OK to air-nail 2x4s together on their flat faces?
On Mar 16, 11:04*am, Wayne Whitney wrote:
On 2008-03-16, Harry K wrote:
The trick to nailing two (or more) 2X members together so you have a
straight member is to eyeball them and then lay them so the curve is
opposite. *Start nailing at one end and keep pulling the opposite
ends to make the area being nailed match each other as you proceed.
A helper is nice but not really needed. *It will be easy at the
start but grows harder the nearer you approach the opposite end.
The last nail or two may require a clamp to make the members match.
Interesting, when I've been in this situation I've always aligned the
ends and nailed those off, then aligned the midpoints and nailed that,
and then the quarter points, etc. *At a certain point it becomes very
difficult to eliminate the slight difference remaining, so I give up
on the straightening. *This gives me something that is on average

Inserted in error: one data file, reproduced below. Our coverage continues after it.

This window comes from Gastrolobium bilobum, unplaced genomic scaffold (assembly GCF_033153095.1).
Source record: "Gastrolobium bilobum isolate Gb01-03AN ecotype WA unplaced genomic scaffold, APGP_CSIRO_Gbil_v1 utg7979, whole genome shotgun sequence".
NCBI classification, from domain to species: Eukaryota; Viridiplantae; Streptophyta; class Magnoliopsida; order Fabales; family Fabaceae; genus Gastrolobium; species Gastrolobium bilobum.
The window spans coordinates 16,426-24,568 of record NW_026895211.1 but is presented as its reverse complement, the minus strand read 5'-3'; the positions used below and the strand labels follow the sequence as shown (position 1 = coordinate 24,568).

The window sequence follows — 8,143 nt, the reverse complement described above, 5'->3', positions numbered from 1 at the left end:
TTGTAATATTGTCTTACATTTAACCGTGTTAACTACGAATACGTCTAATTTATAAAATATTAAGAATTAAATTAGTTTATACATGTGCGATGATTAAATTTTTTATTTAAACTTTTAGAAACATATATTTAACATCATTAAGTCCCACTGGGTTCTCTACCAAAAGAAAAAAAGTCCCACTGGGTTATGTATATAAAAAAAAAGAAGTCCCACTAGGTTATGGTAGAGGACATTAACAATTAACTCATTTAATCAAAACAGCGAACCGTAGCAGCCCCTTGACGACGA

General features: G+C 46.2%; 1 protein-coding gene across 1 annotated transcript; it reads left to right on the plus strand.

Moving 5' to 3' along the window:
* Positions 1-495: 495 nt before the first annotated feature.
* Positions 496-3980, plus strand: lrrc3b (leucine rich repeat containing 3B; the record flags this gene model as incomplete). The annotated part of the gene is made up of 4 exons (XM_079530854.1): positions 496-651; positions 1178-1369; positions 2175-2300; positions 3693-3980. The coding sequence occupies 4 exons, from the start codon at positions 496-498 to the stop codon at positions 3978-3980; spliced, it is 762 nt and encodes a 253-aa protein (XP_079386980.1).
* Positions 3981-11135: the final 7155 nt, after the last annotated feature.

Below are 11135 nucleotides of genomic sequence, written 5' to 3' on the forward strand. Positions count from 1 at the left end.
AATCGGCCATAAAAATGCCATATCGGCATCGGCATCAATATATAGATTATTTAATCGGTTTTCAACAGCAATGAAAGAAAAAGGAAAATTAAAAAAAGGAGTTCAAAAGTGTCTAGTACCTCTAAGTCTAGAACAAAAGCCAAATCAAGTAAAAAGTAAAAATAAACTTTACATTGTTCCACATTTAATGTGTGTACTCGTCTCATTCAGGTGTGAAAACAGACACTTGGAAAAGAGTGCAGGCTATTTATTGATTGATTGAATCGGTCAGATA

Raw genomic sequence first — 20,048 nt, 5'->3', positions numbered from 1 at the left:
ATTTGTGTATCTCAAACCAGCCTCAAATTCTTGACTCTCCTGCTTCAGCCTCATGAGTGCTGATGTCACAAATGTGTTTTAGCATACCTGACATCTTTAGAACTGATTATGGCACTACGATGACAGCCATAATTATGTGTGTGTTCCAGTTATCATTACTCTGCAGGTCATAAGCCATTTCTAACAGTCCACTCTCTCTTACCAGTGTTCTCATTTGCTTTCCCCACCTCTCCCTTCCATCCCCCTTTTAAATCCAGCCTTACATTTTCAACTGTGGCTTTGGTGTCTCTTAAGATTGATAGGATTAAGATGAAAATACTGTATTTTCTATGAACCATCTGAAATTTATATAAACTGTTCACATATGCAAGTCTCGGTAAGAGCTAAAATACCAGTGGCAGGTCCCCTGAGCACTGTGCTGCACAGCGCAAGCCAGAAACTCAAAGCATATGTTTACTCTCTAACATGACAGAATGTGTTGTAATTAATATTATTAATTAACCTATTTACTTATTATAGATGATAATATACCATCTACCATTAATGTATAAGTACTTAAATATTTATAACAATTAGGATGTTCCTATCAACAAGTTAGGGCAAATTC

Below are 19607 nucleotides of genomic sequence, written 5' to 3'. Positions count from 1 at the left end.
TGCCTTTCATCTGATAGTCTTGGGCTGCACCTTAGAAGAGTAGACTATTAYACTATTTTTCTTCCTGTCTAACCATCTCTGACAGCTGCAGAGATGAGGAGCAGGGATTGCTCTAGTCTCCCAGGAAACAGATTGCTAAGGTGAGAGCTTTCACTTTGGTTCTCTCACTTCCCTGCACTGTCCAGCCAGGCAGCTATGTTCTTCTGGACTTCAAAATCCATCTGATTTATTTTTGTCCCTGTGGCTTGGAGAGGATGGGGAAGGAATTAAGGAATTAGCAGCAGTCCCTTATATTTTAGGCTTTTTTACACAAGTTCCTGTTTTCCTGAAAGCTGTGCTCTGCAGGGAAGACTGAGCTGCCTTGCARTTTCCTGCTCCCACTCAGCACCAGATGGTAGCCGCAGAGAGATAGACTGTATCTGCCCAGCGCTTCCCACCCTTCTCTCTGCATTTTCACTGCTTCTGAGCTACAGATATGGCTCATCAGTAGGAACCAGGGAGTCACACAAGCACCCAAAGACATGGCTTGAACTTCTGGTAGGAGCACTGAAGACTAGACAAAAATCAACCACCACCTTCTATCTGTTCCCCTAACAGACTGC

straight, but with perhaps small amounts of curvature between each
So that raises the question of whether one of these ways is better
than the other. *I don't know, any thoughts?
You need to be a lot more picky about your lumber. It shouldn't be
necessary to go through all that fuss to get a good result. When you
sort through the junque lumber at the box store, look at the endgrains
and then check for excessive knots, warping, cupping, twist and
whatever. There is a relationship between the endgrain pattern and
quality of the wood straightness. Doesn't take too much inspection to
see the differences and pick out the better pieces. If that stack is
hopeless, go to the other box store or maybe a real lumberyard. Some
species are better than others, too, so it pays to know if is aspen,
pondersosa pine, spruce (not likely), larch, or hemlock (ugh). Yellow
pine is neat stuff but a bear to work with unless you must have its
special properties. HTH